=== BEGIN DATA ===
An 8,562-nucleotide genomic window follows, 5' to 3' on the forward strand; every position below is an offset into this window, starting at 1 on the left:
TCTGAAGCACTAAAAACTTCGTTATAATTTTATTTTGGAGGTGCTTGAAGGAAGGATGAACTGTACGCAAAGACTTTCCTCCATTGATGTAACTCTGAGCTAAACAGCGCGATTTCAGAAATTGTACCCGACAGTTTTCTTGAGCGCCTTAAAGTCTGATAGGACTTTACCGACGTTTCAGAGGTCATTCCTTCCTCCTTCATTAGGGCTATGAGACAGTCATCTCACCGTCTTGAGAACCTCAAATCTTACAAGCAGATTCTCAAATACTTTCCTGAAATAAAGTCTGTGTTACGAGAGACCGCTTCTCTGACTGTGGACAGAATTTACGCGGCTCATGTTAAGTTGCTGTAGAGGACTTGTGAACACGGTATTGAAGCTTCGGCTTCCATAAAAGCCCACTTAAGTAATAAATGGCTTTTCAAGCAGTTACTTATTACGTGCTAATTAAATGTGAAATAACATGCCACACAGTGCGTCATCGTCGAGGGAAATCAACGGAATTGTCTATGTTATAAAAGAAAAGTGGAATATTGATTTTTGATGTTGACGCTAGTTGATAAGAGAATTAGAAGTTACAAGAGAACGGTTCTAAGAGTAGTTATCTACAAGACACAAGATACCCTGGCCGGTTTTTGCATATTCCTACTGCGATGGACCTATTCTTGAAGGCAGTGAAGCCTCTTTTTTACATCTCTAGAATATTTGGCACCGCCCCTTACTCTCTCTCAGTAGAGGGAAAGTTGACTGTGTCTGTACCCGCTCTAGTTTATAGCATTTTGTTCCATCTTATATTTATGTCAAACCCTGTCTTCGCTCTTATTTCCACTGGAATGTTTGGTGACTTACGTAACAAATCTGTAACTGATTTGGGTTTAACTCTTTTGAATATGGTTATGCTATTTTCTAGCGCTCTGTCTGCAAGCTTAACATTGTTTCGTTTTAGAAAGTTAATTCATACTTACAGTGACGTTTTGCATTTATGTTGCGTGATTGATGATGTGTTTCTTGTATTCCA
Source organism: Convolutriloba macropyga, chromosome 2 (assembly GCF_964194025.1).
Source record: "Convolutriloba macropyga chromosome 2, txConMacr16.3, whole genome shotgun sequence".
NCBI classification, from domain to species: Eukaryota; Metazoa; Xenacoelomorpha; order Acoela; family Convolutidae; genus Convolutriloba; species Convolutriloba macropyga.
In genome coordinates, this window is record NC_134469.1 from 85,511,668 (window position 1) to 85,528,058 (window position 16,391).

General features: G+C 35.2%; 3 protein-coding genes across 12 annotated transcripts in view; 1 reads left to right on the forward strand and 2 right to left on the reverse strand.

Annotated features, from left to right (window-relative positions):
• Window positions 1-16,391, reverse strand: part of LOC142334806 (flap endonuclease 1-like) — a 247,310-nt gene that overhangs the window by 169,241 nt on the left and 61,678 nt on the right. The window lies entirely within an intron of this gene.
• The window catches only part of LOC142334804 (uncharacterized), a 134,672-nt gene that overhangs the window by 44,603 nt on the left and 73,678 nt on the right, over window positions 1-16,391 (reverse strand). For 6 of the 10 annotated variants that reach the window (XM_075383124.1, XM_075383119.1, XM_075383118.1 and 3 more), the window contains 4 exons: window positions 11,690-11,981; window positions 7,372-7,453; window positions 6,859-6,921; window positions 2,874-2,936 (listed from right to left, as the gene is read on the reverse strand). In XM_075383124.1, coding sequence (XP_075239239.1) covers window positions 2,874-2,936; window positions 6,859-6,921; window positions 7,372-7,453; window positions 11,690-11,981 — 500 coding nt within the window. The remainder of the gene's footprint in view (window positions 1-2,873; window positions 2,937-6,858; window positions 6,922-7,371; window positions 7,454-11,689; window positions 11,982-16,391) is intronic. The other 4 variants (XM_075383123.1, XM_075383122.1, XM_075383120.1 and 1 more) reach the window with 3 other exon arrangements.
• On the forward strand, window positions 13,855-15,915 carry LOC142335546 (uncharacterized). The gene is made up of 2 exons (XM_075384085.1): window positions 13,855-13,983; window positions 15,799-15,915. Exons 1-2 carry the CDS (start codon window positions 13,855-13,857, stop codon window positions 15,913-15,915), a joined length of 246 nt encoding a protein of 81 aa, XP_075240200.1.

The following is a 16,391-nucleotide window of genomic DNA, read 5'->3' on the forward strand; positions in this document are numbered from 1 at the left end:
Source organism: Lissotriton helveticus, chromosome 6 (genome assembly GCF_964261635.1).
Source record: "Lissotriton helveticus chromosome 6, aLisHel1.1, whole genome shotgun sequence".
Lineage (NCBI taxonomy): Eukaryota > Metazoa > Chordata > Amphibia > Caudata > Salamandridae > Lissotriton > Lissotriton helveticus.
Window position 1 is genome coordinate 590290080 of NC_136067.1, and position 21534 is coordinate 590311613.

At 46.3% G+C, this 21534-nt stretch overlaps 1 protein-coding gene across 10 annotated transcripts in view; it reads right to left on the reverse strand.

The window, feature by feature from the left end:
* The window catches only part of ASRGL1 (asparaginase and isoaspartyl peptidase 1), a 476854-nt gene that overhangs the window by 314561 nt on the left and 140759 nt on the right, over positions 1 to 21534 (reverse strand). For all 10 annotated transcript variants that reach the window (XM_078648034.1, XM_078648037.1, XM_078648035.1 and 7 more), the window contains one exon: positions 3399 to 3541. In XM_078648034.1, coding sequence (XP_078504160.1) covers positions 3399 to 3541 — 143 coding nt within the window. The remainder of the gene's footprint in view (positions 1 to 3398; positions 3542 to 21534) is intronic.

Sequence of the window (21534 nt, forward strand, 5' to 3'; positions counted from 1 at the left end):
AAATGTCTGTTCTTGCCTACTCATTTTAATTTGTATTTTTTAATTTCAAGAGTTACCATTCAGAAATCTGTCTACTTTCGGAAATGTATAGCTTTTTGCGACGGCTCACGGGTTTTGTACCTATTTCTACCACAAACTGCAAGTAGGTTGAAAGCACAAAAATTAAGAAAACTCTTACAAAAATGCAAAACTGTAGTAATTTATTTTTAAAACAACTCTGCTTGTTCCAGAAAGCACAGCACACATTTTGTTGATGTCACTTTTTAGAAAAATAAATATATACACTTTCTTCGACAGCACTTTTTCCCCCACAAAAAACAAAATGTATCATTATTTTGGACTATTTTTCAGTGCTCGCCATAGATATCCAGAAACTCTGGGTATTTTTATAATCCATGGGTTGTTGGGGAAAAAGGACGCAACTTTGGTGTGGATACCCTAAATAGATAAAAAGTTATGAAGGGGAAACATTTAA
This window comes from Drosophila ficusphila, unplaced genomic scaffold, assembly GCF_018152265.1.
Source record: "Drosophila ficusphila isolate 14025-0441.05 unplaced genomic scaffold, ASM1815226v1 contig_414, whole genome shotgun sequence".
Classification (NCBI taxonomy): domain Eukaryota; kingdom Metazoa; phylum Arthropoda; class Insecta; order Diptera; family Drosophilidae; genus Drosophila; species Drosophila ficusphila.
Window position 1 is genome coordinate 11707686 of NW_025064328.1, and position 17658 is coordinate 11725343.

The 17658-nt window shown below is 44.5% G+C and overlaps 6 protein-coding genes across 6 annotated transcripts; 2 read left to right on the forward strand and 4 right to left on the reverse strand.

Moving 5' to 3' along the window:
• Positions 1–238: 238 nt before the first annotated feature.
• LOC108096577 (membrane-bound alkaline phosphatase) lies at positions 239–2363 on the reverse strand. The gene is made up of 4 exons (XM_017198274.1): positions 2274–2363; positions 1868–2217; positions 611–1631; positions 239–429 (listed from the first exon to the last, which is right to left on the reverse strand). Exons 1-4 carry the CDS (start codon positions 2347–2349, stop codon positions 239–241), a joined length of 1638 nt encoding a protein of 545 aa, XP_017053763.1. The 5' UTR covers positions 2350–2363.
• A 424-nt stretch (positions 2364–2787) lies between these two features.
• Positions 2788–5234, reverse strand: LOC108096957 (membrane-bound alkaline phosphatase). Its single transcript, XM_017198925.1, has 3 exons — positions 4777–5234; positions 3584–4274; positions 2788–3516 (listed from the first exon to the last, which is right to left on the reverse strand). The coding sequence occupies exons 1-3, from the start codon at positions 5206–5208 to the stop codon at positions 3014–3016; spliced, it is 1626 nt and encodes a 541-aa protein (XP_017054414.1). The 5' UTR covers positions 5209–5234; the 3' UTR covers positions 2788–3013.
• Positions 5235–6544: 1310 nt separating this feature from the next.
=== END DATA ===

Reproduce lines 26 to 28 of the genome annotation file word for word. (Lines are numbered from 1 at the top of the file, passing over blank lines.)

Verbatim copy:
The 17658-nt window shown below is 44.5% G+C and overlaps 6 protein-coding genes across 6 annotated transcripts; 2 read left to right on the forward strand and 4 right to left on the reverse strand.

Moving 5' to 3' along the window:
• Positions 1–238: 238 nt before the first annotated feature.